The Effect of Risk Handling Methods

We can create another map to show how a particular risk management strategy of the maximum severity that will remain after insurance. This occurs when insurance companies give only low limits of coverage. For example, if the potential severity of Notable Notions’ earthquake risk is $140 million, but coverage is offered only up to $100 million, the risk falls to a level of $40 million.

Using holistic risk mapping methodology presents a clear, easy-to-read presentation of a firm’s overall risk spectrum or the level of risks that are still left after all risk mitigation strategies were put in place. It allows a firm to discern between those exposures that after all mitigation efforts are still

  1. unbearable,
  2. difficult to bear, and
  3. relatively unimportant.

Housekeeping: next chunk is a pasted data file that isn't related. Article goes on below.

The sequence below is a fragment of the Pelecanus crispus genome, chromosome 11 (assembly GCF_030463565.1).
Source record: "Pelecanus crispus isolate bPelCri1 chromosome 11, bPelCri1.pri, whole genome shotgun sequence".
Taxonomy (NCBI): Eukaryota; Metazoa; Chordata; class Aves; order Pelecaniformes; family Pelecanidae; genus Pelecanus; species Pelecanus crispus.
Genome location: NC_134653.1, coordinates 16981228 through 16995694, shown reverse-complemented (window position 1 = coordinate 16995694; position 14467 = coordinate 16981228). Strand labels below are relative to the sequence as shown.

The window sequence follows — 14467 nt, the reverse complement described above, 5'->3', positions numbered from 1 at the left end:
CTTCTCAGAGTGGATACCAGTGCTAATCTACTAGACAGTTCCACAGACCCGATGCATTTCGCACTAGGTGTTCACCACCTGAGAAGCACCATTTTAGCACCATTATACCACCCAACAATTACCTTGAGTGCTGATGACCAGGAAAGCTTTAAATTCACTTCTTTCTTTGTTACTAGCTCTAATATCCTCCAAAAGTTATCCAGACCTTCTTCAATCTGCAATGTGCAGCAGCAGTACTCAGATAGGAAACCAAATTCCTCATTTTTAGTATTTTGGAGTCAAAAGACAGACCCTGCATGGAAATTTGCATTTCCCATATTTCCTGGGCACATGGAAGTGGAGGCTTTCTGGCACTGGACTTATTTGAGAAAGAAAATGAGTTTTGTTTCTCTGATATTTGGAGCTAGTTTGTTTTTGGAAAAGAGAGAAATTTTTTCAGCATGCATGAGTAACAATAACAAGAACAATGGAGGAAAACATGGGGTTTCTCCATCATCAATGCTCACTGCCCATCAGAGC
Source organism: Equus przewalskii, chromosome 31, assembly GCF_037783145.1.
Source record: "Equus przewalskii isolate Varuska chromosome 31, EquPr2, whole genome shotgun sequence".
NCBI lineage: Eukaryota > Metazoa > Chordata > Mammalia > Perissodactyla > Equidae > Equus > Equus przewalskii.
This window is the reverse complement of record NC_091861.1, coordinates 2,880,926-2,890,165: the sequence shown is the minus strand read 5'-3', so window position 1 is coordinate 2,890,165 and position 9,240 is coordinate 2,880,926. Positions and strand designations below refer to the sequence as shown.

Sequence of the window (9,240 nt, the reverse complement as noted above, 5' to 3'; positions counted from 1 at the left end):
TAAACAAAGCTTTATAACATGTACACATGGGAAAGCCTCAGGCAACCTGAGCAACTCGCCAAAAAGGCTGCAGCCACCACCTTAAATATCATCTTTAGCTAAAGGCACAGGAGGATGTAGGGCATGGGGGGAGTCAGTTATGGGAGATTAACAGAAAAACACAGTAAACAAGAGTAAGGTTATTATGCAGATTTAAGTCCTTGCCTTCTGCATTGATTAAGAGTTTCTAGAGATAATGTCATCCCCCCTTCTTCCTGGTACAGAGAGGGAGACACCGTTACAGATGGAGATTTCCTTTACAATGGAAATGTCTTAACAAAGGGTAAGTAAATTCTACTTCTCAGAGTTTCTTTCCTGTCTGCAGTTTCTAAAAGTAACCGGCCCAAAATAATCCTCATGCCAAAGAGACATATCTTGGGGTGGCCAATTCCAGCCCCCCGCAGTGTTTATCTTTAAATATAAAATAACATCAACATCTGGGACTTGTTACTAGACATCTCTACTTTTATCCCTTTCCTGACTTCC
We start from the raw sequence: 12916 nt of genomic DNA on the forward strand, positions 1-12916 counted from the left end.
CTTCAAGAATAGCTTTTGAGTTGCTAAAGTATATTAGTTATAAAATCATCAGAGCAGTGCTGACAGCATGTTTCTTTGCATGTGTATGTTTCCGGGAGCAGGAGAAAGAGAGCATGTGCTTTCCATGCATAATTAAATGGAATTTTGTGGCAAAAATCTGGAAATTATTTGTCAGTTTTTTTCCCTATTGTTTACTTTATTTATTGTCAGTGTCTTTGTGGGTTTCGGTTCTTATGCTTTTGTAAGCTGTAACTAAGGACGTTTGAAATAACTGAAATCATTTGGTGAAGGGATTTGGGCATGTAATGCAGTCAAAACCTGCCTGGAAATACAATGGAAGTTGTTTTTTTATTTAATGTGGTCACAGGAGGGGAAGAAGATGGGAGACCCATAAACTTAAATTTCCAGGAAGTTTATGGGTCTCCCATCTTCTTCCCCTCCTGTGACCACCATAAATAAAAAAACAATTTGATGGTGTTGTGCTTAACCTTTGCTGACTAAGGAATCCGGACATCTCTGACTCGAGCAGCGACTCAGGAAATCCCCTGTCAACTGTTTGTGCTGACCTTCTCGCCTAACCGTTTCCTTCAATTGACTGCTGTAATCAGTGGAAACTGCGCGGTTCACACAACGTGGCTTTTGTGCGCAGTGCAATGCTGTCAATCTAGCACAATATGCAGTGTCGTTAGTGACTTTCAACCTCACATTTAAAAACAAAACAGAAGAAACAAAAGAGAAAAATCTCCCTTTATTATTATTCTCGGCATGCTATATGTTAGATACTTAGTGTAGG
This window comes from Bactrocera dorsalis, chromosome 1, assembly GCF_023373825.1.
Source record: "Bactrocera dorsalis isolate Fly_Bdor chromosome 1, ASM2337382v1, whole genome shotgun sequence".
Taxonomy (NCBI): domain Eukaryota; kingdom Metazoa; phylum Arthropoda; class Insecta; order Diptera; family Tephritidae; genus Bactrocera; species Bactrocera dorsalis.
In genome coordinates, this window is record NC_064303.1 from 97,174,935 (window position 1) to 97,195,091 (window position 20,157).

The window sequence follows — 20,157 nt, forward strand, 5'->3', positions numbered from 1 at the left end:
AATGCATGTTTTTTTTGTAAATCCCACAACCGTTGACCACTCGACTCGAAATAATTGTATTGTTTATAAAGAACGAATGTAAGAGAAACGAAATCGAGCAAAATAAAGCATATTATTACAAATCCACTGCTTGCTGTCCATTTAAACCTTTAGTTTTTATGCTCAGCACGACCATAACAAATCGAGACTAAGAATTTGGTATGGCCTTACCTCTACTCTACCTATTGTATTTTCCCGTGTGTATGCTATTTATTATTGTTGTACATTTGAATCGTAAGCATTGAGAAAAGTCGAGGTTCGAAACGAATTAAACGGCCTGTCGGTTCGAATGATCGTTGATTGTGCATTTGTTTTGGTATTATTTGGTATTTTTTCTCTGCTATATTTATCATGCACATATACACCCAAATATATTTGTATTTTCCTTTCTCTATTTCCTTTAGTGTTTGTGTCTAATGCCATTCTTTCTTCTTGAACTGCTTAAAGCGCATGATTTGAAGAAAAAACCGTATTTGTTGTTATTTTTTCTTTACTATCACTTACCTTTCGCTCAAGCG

In summary, risk mapping has five main objectives:

  1. To aid in the identification of risks and their interrelations
  2. To provide a mechanism to see clearly what risk management strategy would be the best to undertake
  3. To compare and evaluate the firm’s current risk handling and to aid in selecting appropriate strategies
  4. To show the leftover risks after all risk mitigation strategies are put in place
  5. To easily communicate risk management strategy to both management and employees

Ongoing Monitoring